Since 1954, churches have been allowed to assist their pastors and ministers with housing costs by providing a tax-exempt housing allowance. A recent ruling in a Wisconsin lawsuit is doing its best to reverse this 60-year precedent, subjecting America’s religious leaders to an increase of $800 million in taxes a year.
Currently under the U.S. Tax Code, ministers can exclude the rental value of a home “furnished to him as part of his compensation” or the rental allowance given to him by the church from his gross income when filing taxes.
But the Freedom From Religion Foundation (FFRF), an atheist advocacy group, sued the IRS, arguing that this statute unfairly benefits religious employees at the expense of secular employees.
In her ruling, district court judge Barbara Crabb found that churches do not face “significant government interference” when ministers are forced to pay taxes on this crucial benefit. She therefore ruled that the statute violates the Establishment Clause of the First Amendment (“Congress shall make no law respecting an establishment of religion…”) by providing unfair financial assistance to a religious group.
But here’s what Judge Crabb failed to acknowledge: The First Amendment also protects the free exercise of religion.
This is why the government has a long history of leaving churches alone in regard to taxes: so they can function independently from the government. Striking down this tax exemption opens the door for the government to interfere in church operations, which in turn violates the Free Exercise Clause of the First Amendment (“Congress shall make no law… prohibiting the free exercise [of religion].”).
There is a balance between the Establishment Clause and the Free Exercise Clause, and tax exemption provides a compromise that protects the free exercise of churches while preventing the government from financially supporting a religion. Tax exemption fills the space between the two clauses and accommodates religion by neither establishing nor inhibiting it.
Providing housing for ministers can be integral to a house of worship’s purpose. Rabbis must live within walking distance of the synagogue due to Sabbath restrictions. Muslim imams live close to their mosque so they can lead prayer five times every day. Catholic priests live together in a rectory so they can work and fellowship together.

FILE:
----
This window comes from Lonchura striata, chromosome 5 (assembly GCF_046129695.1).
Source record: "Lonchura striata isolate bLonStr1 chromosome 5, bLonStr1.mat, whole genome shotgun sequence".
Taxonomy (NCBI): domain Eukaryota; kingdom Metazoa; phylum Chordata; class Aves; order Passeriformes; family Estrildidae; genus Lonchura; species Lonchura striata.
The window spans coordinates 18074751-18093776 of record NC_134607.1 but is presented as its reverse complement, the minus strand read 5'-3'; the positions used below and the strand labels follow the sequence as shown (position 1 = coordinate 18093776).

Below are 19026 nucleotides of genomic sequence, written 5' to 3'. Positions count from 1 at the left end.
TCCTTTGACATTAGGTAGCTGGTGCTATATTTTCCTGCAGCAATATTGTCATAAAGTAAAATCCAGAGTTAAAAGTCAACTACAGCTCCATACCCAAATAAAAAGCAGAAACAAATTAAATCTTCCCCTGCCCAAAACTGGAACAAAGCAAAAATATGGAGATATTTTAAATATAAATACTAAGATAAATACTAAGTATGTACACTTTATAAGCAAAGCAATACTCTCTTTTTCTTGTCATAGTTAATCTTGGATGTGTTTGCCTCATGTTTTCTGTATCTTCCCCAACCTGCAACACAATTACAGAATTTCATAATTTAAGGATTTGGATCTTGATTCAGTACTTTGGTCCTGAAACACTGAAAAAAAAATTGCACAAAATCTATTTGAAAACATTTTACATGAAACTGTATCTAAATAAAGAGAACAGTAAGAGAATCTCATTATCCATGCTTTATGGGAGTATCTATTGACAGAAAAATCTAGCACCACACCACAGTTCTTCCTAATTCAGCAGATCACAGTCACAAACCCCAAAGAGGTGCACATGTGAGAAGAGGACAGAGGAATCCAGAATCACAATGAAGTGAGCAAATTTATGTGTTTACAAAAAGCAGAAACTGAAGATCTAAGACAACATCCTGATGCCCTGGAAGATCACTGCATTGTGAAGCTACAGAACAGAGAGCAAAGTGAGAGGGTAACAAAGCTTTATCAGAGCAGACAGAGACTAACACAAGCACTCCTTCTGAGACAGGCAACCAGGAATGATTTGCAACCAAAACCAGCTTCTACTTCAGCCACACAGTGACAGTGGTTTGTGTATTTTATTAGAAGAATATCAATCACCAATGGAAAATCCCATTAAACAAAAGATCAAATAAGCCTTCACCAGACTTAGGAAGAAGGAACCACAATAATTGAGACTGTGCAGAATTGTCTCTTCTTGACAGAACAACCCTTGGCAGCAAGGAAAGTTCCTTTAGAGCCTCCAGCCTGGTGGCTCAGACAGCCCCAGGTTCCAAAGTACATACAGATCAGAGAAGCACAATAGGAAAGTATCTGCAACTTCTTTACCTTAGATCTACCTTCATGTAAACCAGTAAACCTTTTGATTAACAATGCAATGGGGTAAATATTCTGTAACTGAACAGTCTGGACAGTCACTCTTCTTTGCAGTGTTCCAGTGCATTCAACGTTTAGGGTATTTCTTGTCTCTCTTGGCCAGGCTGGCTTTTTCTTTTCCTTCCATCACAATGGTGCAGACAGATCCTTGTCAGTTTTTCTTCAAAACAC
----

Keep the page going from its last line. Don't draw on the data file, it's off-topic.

FFRF flaunted in their press release that “just about every religious denomination in the country” was “bitterly fighting” against the ruling and its implications for their churches. But this merely proves that the housing allowance is vital across denominational lines, and burdening it violates the free exercise of religion for these churches.
The government must maintain its position of neutrality and let churches continue to provide this benefit without the financial burden and government interference of taxation.
Thankfully, while intimidating, this ruling will not take immediate effect, and will undoubtedly be appealed to the Seventh Circuit. To put the appeal in context: this same district court judge declared the National Day of Prayer unconstitutional, and that ruling was overturned by the Seventh Circuit. Furthermore, this is the second time in four years that this judge has struck down the minister’s housing allowance. Last time, the Seventh Circuit overturned her decision, on standing grounds.
Alliance Defending Freedom is monitoring the case and will be active in presenting legal arguments on appeal. We will be fighting to ensure that the rights of churches and pastors to be free from unnecessary government interference are protected.
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